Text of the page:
Dynamics Enabling the Ebola Vaccine Program

by tuftsigl
Jan 25

Kai-Moritz Keller, MALD ’16 The Fletcher School Capstone Research: Dynamics enabling the Ebola vaccine program.  Kai’s received a Hamlin Research Scholarship from the IGL to support his research.

Before my final semester at Fletcher starts, as I prepare to return to the whirlwind activity of campus, I use the brief respite to reflect on the past winter break – a busy and rewarding past few weeks. With the help of the IGL, I traveled to Europe to conduct research for my capstone, which will examine the dynamics and processes that enabled the rapid vaccine development in response to the 2014 Ebola crisis in West Africa. Throughout my studies at Fletcher I have focused on public-private partnerships in the Global Health realm, and the Ebola vaccine program has been a prime, shining example of how joint efforts between the scientific community, government and regulatory bodies, as well as the industry, can generate transformative health outcomes. The Ebola vaccine program is particularly intriguing because the actors involved pulled off an initially vastly successful project with remarkable speed. Development processes that usually took years were accomplished in months. What were the drivers that enabled this? Who played what role and what actors featured most prominently? What are the key takeaways to be applied in future outbreaks of neglected infectious disease? Over the winter break, I pondered these questions and discussed them with representatives from IO’s like the WHO, private companies like GSK, and international funding mechanisms like GAVI. I traveled through the UK, Germany, the Benelux and Switzerland, gathering insights and perspectives – and ever more questions. In fact, I concluded my travels with more questions than I started out with.

Following a day of meetings in Geneva, I continued on to London early this week to try to gain a more granular understanding of the UK’s role in the vaccine development effort. My extremely engaging discussions with representatives of the Welcome Trust and with the UK Chief Medical Officer Dame Sally Davies at the Ministry of Health, left me with plenty of food for thought. I am grappling with the question of whether the seemingly overwhelmingly successful effort to pull industry, government agencies, regulators and the scientific community together was the deliberate result of a system that was set up in a way that made collaboration the only possible outcome – or whether it was due to mere luck or chance. On the surface, both perspectives are compelling. We got lucky in many ways: At the time of the outbreak, promising vaccine research was already underway; the scientific community was staffed with individuals who appreciated the disastrous developments in West Africa early while international coordinating mechanisms largely adopted a wait-and-see attitude; decision makers within major pharmaceutical companies did a good job of listening to their scientists and dedicating significant resources in preparation for a potential escalation; and one of the Ebola-affected countries happened to be a member of the Commonwealth, which triggered a response from the UK, a country that happened to dedicate a relatively high proportion of its resources to development and scientific research. Perhaps next time, the stars won’t align as they did here, and a response would take much longer to emerge.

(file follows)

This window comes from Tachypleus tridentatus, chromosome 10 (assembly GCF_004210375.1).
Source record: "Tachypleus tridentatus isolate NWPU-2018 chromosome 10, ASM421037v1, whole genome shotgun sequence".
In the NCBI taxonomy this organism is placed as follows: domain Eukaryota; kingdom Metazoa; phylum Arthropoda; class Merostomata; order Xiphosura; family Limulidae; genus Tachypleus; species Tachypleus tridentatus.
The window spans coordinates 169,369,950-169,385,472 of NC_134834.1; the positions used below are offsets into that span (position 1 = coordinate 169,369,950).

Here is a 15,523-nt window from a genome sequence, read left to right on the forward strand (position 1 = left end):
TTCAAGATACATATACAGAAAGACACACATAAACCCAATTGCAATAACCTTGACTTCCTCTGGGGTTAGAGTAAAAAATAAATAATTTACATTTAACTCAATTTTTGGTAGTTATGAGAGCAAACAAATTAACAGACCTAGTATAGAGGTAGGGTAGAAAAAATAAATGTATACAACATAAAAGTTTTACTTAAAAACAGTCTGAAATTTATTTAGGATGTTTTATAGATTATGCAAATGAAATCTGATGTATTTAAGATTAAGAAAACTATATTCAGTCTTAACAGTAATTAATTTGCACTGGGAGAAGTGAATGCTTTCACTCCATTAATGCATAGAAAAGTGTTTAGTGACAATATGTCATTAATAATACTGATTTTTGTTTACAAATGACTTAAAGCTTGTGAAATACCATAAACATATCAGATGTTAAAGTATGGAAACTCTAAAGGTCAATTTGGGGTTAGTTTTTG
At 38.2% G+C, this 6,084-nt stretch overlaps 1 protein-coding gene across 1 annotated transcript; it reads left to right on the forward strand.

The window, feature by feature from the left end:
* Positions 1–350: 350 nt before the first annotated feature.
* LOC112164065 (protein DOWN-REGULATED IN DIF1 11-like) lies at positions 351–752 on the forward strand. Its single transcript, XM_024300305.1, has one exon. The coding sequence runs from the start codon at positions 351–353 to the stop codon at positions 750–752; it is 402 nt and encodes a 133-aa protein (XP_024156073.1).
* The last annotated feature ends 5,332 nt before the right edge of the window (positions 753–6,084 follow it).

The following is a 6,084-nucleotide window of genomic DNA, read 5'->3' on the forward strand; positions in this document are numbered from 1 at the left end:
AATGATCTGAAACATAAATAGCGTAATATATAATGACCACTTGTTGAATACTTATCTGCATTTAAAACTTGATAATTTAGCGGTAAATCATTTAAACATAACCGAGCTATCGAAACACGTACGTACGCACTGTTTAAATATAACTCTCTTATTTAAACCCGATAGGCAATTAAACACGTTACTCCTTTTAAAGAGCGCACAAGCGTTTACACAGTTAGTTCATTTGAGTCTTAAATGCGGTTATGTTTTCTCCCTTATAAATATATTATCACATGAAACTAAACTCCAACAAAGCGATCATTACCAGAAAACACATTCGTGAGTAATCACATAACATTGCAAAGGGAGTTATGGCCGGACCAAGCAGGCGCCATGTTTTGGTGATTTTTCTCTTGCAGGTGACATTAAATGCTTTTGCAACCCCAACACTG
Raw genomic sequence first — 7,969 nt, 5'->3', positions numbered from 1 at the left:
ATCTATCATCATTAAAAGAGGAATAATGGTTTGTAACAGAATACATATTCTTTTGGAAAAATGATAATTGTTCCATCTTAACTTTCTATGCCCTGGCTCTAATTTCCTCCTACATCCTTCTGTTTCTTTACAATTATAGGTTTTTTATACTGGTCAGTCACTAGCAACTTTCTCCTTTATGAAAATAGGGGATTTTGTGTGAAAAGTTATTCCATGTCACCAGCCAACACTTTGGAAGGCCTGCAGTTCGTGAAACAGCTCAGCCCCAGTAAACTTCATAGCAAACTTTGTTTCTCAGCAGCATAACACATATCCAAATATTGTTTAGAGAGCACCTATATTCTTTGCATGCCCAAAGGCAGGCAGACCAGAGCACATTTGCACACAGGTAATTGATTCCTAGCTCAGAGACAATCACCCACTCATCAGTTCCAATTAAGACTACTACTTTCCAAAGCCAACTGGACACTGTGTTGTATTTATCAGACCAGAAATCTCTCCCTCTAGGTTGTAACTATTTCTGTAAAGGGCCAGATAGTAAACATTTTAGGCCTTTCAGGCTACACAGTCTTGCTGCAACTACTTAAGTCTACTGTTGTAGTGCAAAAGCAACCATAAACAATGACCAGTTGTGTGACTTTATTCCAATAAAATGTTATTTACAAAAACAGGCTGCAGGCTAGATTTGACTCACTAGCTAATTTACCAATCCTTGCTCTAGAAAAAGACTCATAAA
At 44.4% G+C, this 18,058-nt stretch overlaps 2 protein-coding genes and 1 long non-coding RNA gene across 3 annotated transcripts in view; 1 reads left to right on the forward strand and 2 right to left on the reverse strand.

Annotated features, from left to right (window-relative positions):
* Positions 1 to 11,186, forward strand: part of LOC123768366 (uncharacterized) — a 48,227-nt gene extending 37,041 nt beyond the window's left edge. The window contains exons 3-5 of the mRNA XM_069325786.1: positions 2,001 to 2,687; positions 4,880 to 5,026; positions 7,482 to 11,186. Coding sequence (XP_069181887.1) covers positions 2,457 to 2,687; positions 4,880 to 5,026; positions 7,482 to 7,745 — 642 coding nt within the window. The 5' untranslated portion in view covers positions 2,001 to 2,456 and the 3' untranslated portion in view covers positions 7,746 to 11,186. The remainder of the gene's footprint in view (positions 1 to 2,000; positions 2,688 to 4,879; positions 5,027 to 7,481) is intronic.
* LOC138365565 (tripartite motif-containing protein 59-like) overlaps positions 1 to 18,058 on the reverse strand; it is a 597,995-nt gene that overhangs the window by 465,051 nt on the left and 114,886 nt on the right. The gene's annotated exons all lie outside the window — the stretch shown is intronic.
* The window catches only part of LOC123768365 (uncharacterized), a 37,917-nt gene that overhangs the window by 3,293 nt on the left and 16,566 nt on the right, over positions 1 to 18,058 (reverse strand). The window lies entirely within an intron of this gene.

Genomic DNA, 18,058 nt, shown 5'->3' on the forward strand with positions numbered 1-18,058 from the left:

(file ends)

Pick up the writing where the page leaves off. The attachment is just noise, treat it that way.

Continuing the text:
Not so, argue government representatives with confidence that the various actors required to enable the response would have come together anyway . Maybe not as quickly, they admit, but the ensuing response and outcome would’ve been very similar. They believe that the process did not hinge on certain individuals but reflected robust processes that are already in place both on national and international levels.

Regardless of whether the outcome hinged on luck or robust systems, first evaluations of the vaccine effort indicate that there is plenty of work ahead for the global health community as it endeavors to make sure that the response to the next neglected infectious disease outbreak will be similarly successful. The 2014/2015 outbreak ended up being defeated without a vaccine intervention and much quicker than initially expected. As a consequence, vaccine trials took substantially longer and are still ongoing. A program that seemed extraordinarily promising at the outset might turn out to be a crushing disappointment. As the disease is gone, so is the urgent need for a vaccine. Donors have turned their attention elsewhere; to date, not a single dose of vaccine has been procured. Given this scenario – will the industry stem similar efforts in a future, similar outbreak? What financing mechanism might be more robust than the ones currently in place? How should the setup and role of the WHO evolve in order to coordinate more efficiently in the future? How can we overcome national structures and limitations in order to avoid duplication of efforts, in the pursuit of the highest attainable health outcome? So many questions…and four months until my capstone is due!

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